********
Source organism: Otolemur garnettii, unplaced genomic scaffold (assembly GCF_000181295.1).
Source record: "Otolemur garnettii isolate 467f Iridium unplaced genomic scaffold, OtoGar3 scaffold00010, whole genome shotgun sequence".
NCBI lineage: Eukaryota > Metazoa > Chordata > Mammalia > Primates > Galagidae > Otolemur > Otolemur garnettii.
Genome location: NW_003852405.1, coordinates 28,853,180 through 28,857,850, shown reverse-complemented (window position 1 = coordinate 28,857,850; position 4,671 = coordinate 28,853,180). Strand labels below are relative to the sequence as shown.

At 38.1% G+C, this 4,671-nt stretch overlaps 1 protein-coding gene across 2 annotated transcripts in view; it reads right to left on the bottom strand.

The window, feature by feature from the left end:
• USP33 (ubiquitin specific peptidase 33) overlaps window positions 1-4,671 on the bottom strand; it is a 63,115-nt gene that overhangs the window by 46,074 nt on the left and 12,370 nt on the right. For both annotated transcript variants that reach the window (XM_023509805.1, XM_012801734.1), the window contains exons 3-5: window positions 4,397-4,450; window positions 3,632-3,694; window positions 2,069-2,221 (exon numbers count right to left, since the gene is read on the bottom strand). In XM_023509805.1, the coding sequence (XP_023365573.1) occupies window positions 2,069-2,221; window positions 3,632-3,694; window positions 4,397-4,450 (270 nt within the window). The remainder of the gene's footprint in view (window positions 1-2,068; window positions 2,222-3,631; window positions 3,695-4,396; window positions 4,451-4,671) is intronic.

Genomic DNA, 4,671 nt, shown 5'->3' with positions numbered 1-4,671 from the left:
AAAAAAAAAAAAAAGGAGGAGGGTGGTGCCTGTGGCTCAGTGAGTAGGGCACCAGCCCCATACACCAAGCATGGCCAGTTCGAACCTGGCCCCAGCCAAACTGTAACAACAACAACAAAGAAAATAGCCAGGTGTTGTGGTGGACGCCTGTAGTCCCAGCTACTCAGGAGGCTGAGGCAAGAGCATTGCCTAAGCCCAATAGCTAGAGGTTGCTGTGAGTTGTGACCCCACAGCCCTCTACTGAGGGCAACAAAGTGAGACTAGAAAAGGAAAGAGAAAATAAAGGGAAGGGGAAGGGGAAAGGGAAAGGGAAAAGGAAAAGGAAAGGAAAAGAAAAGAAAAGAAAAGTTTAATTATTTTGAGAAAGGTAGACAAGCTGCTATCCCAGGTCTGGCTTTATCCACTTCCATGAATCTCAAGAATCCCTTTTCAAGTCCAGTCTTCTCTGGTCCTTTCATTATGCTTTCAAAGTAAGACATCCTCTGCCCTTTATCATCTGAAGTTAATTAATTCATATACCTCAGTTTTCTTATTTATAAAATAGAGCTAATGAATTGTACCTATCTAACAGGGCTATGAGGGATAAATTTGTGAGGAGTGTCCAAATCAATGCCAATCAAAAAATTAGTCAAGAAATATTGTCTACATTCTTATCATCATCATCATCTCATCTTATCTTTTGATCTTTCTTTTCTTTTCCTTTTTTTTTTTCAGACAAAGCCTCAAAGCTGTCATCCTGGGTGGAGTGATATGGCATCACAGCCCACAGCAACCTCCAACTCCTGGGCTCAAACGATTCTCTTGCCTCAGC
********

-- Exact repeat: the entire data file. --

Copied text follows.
Source organism: Otolemur garnettii, unplaced genomic scaffold (assembly GCF_000181295.1).
Source record: "Otolemur garnettii isolate 467f Iridium unplaced genomic scaffold, OtoGar3 scaffold00010, whole genome shotgun sequence".
NCBI lineage: Eukaryota > Metazoa > Chordata > Mammalia > Primates > Galagidae > Otolemur > Otolemur garnettii.
Genome location: NW_003852405.1, coordinates 28,853,180 through 28,857,850, shown reverse-complemented (window position 1 = coordinate 28,857,850; position 4,671 = coordinate 28,853,180). Strand labels below are relative to the sequence as shown.

At 38.1% G+C, this 4,671-nt stretch overlaps 1 protein-coding gene across 2 annotated transcripts in view; it reads right to left on the bottom strand.

The window, feature by feature from the left end:
• USP33 (ubiquitin specific peptidase 33) overlaps window positions 1-4,671 on the bottom strand; it is a 63,115-nt gene that overhangs the window by 46,074 nt on the left and 12,370 nt on the right. For both annotated transcript variants that reach the window (XM_023509805.1, XM_012801734.1), the window contains exons 3-5: window positions 4,397-4,450; window positions 3,632-3,694; window positions 2,069-2,221 (exon numbers count right to left, since the gene is read on the bottom strand). In XM_023509805.1, the coding sequence (XP_023365573.1) occupies window positions 2,069-2,221; window positions 3,632-3,694; window positions 4,397-4,450 (270 nt within the window). The remainder of the gene's footprint in view (window positions 1-2,068; window positions 2,222-3,631; window positions 3,695-4,396; window positions 4,451-4,671) is intronic.

Genomic DNA, 4,671 nt, shown 5'->3' with positions numbered 1-4,671 from the left:
AAAAAAAAAAAAAAGGAGGAGGGTGGTGCCTGTGGCTCAGTGAGTAGGGCACCAGCCCCATACACCAAGCATGGCCAGTTCGAACCTGGCCCCAGCCAAACTGTAACAACAACAACAAAGAAAATAGCCAGGTGTTGTGGTGGACGCCTGTAGTCCCAGCTACTCAGGAGGCTGAGGCAAGAGCATTGCCTAAGCCCAATAGCTAGAGGTTGCTGTGAGTTGTGACCCCACAGCCCTCTACTGAGGGCAACAAAGTGAGACTAGAAAAGGAAAGAGAAAATAAAGGGAAGGGGAAGGGGAAAGGGAAAGGGAAAAGGAAAAGGAAAGGAAAAGAAAAGAAAAGAAAAGTTTAATTATTTTGAGAAAGGTAGACAAGCTGCTATCCCAGGTCTGGCTTTATCCACTTCCATGAATCTCAAGAATCCCTTTTCAAGTCCAGTCTTCTCTGGTCCTTTCATTATGCTTTCAAAGTAAGACATCCTCTGCCCTTTATCATCTGAAGTTAATTAATTCATATACCTCAGTTTTCTTATTTATAAAATAGAGCTAATGAATTGTACCTATCTAACAGGGCTATGAGGGATAAATTTGTGAGGAGTGTCCAAATCAATGCCAATCAAAAAATTAGTCAAGAAATATTGTCTACATTCTTATCATCATCATCATCTCATCTTATCTTTTGATCTTTCTTTTCTTTTCCTTTTTTTTTTTCAGACAAAGCCTCAAAGCTGTCATCCTGGGTGGAGTGATATGGCATCACAGCCCACAGCAACCTCCAACTCCTGGGCTCAAACGATTCTCTTGCCTCAGC